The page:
Nazis' forces in Western Europe, the state of the Italian army. Relentlessly the Gestapo sought to silence this "Red Orchestra" and above all, to track down "the Chief". But even after capture, Trepper managed to outwit them and continue in the game.
His greatest scoop, however, shared to an extent with his lone colleague in Tokyo, Richard Sorge, was the one the Soviet leadership ignored: the warning of Hitler's invasion plans, of "Barbarossa". The all-powerful and brilliant genius Stalin knew better, his lackeys dared not contradict him and twenty million Soviet citizens were left to pay for the Great Leader's little "mistake". For that and for the previous murder of the Red Army's officer cadre - at which Hitler had openly rejoiced. The purges had also hit the Soviet intelligence service badly -Trepper's network was compromised and exposed to Gestapo attention largely through the stupidity and ineptitude of those Stalin proteges who had replaced men like Berzin.
Unlike Sorge, who was executed by the Japanese, Trepper survived the War, and to embarrass the Soviet leaders with what he knew. His return to Moscow brought him "postgraduate study" in the cells of the Lubianka and Lefortovo prisons, to further his knowledge of Stalinism. Not till 1955 was he released, and granted a Soviet pension. But Trepper's odyssey was still not over.
Disappointments, But No Regrets
In 1957 Leopold Trepper returned to Poland where he aimed to serve the remnant of Polish Jewry. There were the Warsaw Ghetto revolt commemorations; a post at the Yiddish Buch publishing house and then as president of the Jewish Social and Cultural Association. Most of the Jews of Novy-Targ, including many of Trepper's family, were in a mass grave. But antisemitism was not yet dead or buried. The veteran fascist Piasecki was alive and well and rumoured now to be a Soviet agent. There was a new figure looming from the security police, General Moczar.
In 1967, and more so in response to the student unrest of 1968, the new regime resorted to the tried weapon of old:
In 1967, and more so in response to the student unrest of 1968, the new regime resorted to the tried weapon of old:
"Yes", wrote Trepper, "more than 25 years after the end of the war, in the country of the Warsaw Ghetto, where the Jews had suffered more than anywhere else from Nazi barbarity, and under a regime that called itself socialist, the monster of antisemitism was rising from its ashes."
Against this background, the Treppers waged a long fight for permission to leave the country, winning international support as their case became known. It was, he would write, the "last and most painful battle of my life."
I have in front of me a photograph of Luba Brojde, taken in 1973 when the couple were in Denmark. It is the face of a woman who has fought and suffered, a tough face — but with all the warmth and irreverent good-humour that neither suffering nor oppressors could defeat. From Trepper's account, as a young and beautiful girl when they first met, Luba was not only a "born rebel" but one with a mischievous sense of humour; no respecter of authority. Having early in her career spent two periods in jail at the hands of the Palestine Mandate and the Jewish police, at a time when the Zionist Establishment regarded her and Trepper as outcasts, perhaps Luba sees a funny side to getting a medal now from the Israeli authorities!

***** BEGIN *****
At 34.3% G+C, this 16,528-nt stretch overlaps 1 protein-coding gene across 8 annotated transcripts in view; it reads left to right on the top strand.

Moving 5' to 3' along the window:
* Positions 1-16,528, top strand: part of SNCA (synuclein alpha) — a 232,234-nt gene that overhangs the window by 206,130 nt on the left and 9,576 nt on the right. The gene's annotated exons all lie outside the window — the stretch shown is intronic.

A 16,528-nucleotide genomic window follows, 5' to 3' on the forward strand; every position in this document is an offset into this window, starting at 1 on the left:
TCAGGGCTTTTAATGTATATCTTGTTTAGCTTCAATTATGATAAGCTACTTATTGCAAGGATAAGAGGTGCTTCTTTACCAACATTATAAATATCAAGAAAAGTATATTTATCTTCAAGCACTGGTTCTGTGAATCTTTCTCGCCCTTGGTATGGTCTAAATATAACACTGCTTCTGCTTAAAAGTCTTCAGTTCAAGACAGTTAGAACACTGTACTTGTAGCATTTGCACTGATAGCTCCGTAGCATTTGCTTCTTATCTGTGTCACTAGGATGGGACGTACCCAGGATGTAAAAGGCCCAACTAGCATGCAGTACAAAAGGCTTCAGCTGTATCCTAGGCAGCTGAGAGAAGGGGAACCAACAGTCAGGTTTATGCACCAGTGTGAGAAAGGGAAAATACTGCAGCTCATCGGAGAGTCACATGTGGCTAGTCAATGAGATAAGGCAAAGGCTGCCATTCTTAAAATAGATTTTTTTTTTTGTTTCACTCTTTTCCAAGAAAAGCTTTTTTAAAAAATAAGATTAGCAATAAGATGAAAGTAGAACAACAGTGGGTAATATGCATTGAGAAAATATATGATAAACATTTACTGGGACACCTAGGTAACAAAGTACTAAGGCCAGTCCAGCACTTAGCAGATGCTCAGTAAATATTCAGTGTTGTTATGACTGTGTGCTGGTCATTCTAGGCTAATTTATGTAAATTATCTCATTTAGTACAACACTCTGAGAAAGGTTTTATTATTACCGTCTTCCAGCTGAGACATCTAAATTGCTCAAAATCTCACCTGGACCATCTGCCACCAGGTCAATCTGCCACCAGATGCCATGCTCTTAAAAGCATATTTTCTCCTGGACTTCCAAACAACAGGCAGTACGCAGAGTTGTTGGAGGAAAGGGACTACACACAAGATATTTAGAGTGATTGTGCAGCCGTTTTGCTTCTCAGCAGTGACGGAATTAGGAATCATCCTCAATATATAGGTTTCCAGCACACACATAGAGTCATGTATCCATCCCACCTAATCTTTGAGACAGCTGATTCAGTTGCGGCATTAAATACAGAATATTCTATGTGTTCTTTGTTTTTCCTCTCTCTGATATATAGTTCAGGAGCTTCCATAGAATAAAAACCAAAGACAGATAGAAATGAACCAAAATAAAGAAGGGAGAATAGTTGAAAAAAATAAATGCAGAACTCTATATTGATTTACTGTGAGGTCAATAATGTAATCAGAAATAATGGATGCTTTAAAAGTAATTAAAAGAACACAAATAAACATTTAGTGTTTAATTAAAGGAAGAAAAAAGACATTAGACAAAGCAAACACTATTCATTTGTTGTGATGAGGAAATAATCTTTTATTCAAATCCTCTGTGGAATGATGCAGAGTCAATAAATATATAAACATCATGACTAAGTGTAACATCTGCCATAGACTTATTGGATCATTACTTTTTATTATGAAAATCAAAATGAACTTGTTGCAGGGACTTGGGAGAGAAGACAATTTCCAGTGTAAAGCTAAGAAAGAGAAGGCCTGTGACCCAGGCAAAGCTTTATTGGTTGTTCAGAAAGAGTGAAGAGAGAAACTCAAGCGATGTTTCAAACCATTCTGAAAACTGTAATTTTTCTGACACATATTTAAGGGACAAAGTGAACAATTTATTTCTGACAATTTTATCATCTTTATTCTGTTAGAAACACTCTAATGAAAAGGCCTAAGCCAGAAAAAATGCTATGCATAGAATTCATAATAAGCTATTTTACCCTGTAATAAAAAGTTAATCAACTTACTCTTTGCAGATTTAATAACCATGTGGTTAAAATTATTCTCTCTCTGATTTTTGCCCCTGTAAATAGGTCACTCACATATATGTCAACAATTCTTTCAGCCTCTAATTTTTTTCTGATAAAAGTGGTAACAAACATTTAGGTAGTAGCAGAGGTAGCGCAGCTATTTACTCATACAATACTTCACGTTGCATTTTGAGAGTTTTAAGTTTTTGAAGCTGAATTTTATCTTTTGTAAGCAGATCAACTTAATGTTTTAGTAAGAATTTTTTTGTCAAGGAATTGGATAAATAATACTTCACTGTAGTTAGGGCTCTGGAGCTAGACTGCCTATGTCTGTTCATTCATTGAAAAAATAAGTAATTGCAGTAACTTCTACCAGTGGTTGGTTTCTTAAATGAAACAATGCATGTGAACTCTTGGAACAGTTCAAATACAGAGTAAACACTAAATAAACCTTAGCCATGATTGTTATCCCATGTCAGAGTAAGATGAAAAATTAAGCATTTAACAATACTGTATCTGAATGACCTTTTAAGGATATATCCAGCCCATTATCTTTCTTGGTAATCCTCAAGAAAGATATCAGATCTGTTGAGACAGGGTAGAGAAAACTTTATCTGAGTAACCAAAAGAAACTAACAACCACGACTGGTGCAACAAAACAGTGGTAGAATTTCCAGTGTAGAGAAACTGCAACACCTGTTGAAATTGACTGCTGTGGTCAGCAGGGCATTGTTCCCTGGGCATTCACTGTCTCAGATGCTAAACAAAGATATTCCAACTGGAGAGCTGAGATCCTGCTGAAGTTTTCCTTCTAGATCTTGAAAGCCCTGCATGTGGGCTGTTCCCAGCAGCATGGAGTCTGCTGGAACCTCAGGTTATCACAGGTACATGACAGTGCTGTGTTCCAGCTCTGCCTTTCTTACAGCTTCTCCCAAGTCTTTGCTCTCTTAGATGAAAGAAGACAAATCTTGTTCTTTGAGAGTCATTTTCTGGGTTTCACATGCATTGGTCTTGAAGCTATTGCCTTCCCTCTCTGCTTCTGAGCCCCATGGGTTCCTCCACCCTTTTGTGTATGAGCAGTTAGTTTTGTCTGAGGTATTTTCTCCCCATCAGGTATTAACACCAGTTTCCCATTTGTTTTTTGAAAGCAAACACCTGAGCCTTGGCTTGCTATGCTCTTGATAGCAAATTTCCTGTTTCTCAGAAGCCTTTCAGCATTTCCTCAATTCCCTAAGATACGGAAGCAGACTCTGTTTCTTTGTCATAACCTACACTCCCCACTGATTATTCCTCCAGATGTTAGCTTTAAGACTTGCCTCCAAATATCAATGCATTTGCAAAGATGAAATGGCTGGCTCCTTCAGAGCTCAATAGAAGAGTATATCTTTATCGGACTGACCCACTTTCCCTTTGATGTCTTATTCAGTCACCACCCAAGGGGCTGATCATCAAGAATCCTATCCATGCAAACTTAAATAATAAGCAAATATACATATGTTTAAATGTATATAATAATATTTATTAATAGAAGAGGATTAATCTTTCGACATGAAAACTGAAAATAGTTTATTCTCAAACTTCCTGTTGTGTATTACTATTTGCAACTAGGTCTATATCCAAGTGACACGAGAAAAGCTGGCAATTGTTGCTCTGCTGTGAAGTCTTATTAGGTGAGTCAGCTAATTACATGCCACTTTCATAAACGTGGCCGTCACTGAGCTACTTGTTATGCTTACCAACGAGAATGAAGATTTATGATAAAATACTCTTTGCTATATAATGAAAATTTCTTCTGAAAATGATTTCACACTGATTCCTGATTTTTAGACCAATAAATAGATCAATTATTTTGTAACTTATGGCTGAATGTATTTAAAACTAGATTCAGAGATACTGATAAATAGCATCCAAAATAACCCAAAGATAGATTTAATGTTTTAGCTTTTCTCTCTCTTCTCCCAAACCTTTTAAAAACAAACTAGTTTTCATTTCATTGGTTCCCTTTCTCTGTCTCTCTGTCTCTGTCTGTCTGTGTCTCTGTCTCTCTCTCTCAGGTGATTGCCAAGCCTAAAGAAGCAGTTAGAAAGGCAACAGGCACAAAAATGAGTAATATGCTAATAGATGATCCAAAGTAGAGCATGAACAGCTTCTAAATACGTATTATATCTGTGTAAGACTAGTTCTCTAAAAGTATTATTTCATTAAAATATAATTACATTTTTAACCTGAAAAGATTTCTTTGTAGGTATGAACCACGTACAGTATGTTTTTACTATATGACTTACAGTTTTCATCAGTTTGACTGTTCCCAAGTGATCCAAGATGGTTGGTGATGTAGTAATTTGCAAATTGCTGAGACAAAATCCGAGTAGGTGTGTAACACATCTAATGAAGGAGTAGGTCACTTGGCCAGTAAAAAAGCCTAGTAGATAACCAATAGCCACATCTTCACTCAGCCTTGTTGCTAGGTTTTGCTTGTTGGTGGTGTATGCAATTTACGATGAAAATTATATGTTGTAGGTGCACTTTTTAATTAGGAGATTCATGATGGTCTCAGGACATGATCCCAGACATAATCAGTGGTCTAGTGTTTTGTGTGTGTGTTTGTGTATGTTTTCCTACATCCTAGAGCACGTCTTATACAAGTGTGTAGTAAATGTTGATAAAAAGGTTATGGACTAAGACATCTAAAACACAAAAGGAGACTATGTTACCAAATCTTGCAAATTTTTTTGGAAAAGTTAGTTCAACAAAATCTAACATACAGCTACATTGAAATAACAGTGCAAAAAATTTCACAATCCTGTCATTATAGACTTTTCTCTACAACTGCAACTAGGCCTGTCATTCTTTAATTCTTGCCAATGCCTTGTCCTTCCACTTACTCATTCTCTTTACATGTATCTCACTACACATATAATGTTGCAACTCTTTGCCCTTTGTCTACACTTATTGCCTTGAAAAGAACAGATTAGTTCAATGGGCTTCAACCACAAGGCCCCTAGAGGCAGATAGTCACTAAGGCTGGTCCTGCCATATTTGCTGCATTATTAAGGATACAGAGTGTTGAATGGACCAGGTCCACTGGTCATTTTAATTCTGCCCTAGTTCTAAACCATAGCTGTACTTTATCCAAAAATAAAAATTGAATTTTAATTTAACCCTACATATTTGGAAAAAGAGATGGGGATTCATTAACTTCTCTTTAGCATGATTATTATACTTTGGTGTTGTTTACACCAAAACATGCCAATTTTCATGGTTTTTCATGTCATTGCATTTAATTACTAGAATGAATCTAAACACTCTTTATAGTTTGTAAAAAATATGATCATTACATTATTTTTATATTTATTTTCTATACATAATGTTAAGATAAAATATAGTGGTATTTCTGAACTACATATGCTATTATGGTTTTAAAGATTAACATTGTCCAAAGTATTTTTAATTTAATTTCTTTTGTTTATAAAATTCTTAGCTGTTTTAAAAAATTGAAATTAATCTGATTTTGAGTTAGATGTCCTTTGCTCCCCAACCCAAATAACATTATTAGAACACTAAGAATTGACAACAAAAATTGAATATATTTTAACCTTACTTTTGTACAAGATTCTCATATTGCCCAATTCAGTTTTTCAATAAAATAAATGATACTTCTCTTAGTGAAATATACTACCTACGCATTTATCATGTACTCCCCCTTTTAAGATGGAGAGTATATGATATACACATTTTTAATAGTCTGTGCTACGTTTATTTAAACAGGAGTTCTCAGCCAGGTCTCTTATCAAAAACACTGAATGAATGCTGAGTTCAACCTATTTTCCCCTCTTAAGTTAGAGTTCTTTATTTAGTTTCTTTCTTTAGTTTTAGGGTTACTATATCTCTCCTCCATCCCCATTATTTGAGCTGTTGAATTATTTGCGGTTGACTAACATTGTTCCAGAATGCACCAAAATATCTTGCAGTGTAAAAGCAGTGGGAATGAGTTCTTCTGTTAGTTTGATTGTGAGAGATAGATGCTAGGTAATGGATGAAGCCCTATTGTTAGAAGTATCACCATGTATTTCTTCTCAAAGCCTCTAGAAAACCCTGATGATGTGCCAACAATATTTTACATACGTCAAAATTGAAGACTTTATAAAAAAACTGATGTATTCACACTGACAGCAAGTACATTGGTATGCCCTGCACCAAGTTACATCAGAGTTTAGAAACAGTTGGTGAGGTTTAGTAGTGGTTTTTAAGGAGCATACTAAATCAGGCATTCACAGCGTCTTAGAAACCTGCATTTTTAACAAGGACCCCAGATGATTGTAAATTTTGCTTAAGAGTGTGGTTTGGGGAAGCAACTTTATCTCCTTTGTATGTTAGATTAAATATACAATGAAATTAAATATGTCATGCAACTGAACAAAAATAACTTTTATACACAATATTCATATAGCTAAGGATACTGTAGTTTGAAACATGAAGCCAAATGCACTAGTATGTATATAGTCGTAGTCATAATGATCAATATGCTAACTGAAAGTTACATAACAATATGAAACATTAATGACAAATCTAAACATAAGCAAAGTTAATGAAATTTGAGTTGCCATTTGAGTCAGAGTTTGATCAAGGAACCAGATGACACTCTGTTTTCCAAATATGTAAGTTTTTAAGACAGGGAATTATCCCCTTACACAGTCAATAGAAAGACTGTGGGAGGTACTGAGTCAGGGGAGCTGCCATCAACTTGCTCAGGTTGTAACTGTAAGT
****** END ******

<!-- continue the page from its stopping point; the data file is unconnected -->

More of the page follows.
For Trepper, who regarded the period when he was outwitting the Nazis and in constant danger as the finest hour of his life ("if I had to start all over again, I would do so with joy", he declared) perhaps an equally gratifying tribute came soon after he had left Poland, though it was unintended as such. The French security authorities deemed him still a dangerous character who must not be admitted to France.
Leopold Trepper epitomised a generation of Jewish militants won to the communist cause when the Russian Revolution was still young and uncorrupted. Despite all the pain and bitter betrayals, he never deserted the cause to which he had committed himself in youth, that of the Jewish people, of humanity and of socialism. He remained firm in his principles, and frank in his willingness to render a true account of what he had seen, however painful.
In 1973 at a meeting in Denmark he was asked whether he had not sacrificed his life for nothing. "No," replied Trepper. And he adds in his book:
"No, on one condition: that people understand the lesson of my life as a communist and a revolutionary, and do not turn themselves over to a deified party. I know that youth will succeed where we have failed, that socialism will triumph, and that it will not have the colour of the Russian tanks that crushed Prague."
We must pay tribute to Trepper, not as a dead hero, but as living inspiration for those of us who must take up the struggle he waged. If we can recognise the continuity, if we can learn as much as possible from the lives of fighters like Trepper, this will not only be the finest tribute, but a vital asset in our own struggles, today and tomorrow.
(first published in Jewish Socialist No.4, Winter 1985-6)